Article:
Many feel restrictions have been lifted too soon
The public attitude to the coronavirus crisis has been typified by caution. Britons have proved to be supportive of lockdowns in general, and many often feel that they have come too late and have been loosened too quickly.
As of 19 July, the final coronavirus restrictions have been lifted in England. But English people tend to think that the government has been complacent in doing so: 46% say that the move has been made too soon, compared to 33% who agree with the timing and 12% who think it should have been done earlier.
In fact, the results of this new YouGov survey show that English people want some coronavirus restrictions to be reimposed.
Of the 11 restrictions we asked about, English people want to bring back five: face masks on public transport (79%) and in shops (76%); social distancing in pubs and restaurants (65%) and the 2m rule in general (55%); and closing nightclubs (by 50% to 36% opposed).
People are also split on the ‘rule of six’ for indoor meetings, which 45% support bringing back and 45% prefer to leave behind, and on cancelling large sporting and entertainment events (43% support while 46% oppose).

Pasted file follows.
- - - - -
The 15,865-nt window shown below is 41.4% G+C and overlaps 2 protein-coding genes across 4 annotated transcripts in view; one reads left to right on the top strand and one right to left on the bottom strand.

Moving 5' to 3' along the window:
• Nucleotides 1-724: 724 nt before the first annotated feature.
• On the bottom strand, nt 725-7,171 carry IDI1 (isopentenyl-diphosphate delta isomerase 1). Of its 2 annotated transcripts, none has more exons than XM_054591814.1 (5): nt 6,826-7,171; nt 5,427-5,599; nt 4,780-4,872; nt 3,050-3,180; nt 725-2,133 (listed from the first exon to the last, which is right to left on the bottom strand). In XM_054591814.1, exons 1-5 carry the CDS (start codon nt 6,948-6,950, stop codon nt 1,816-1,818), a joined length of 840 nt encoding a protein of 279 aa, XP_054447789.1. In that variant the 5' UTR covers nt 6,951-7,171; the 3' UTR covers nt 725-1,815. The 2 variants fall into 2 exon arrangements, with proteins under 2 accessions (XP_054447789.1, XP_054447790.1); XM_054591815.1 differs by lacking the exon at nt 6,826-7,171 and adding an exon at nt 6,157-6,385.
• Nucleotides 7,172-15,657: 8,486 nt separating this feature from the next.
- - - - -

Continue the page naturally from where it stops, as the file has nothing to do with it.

This leaves another four rules that English people are strongly opposed to bringing back: capping the number of people who can meet outdoors at six (60% oppose); not allowing households to mix outdoors (67%); closing pubs and restaurants (74%); and only allowing people to leave their homes for essential shopping, exercise and work (75%).
Labour voters, women and older people are more likely to support reintroducing restrictions
Across all restrictions, Labour voters are more in favour of bringing them back than Conservative voters. Aside from the five measures the English public in general want to bring back, Labour voters also come down in favour of cancelling large events (50% vs 39% opposed) and banning more than six people from meeting indoors (47% vs 40% opposed).
For their part Conservative voters agree with the public on four of the five measures they’d bring back, but differ when it comes to closing night clubs, on which they are split 45%/47% in favour of keeping open.
Women are also more likely than men to want to bring restrictions back, while older Britons are more pro-restriction than their younger counterparts (not on the possibility of a total lockdown or closing pubs and restaurants).